After more than four years of research in the CHESTER project with plenty of results from experiments, simulations and further activities, major conclusions of the results shall be drawn and a roadmap shall be developed to outline the future perspectives and applications of the CHEST system. Furthermore, it is important to define the required technological and non-technological progress in the coming years in order to make CHEST ready for these future applications.
For this purpose, the project partners are having discussions on different key aspects like:
- Current and future costs of the main components of the CHEST system;
- Cost reduction measures for the high-temperature thermal energy storage (HTTES) for example through adjustment of the operating parameters, thereby allowing for the use of alternative phase change materials (PCM);
- The competitiveness of CHEST in different energy markets in comparison to other storage technologies.
Regarding the future perspective, there will definitely be an increased need for electricity storage due to the phase-out of fossil energy sources and the increase of volatile renewable energy generation by, for instance, photovoltaics and wind farms.
In this context, a CHEST system has a clear advantage compared to pumped hydro energy storage (PHES) and compressed air energy storage (CAES) since geographical constraints limit the increase of PHES and CAES capacities. However, it is very important to consider the availability of suitable heat sources when selecting a location for a CHEST system.
Due to the required heat for the high-temperature heat pump (HTHP) and the net heat consumption of the CHEST system under certain boundary conditions, the project partners currently discuss whether the focus on CHEST´s future applications will rather be as an electricity storage or as a combined heat and electricity storage coupled to for instance district heating (DH) systems. This also depends on future boundary conditions for the overall energy system, such as the heat generation in DH systems by rather heat pumps or by combined heat and power (CHP) plants.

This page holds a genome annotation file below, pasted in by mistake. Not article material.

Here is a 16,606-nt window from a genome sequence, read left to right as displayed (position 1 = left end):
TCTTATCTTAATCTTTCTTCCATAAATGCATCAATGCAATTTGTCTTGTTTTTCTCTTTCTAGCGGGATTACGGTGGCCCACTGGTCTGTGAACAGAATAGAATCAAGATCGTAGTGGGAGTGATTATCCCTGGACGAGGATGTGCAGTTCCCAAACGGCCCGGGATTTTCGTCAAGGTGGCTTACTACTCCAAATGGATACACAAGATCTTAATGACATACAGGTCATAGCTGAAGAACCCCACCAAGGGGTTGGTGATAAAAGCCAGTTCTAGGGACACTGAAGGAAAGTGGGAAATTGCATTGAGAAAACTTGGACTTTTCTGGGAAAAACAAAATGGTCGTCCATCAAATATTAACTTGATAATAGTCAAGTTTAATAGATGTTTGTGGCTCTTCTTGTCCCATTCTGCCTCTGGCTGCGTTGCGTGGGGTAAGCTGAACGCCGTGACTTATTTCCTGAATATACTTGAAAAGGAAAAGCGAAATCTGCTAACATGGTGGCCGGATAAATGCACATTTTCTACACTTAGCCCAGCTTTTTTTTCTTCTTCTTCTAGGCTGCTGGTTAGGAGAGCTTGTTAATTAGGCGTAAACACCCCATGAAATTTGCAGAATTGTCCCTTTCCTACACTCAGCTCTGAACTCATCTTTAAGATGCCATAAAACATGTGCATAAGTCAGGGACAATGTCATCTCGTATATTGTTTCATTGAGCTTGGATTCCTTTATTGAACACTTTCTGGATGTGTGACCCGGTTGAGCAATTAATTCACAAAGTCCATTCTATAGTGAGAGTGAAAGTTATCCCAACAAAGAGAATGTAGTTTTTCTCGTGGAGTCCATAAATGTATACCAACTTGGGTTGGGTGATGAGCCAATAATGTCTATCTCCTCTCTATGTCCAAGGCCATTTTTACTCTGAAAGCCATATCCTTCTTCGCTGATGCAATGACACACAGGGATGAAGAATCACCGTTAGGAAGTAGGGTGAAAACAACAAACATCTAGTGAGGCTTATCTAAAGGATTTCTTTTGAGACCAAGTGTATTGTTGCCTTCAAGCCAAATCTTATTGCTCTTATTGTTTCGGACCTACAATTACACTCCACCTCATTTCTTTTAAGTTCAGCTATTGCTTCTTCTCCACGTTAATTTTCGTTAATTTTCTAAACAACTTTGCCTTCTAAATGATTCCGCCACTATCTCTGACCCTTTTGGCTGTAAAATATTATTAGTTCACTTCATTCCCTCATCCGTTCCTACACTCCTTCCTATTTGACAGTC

Another potential application of the CHEST system was investigated in the economic study run by PlanEnergi. This focused on thermal part of the battery and was allocated in an industrial site, with the aim of serving local consumers and producers. The CHEST system was reduced by elimination of the sensible storage (the PCM storage will store energy more efficiently on the long term) and connected to four different actors with different heat needs or producing excess energy which they would like to get rid of. This combination appears to be the first most successful application of the technology. In this system, both the heat pump and the ORC turbine can operate simultaneously, as the industrial companies run constant processes requiring regular heat/steam supply or generate significant volumes of redundant energy. This energy would otherwise be dissipated through cooling plant, thus consuming electricity and imposing on the producer high expenses. In this context, the CHEST system enables an efficient heat transfer between the actors of the industrial site, together with the production of electricity.
If CHEST-system could compete with other P2H2P technologies, this would happen in a highly electrified heating system. This with high proportion of heat pumps or electric boilers driven by RE generators based on wind, solar, water or geothermal energy. The reason for this is highly fluctuating electricity price which make profitable importing and storing energy in the CHEST-system at time of cheap electricity prices and producing it to the market when RES do not generate and prices are peaking.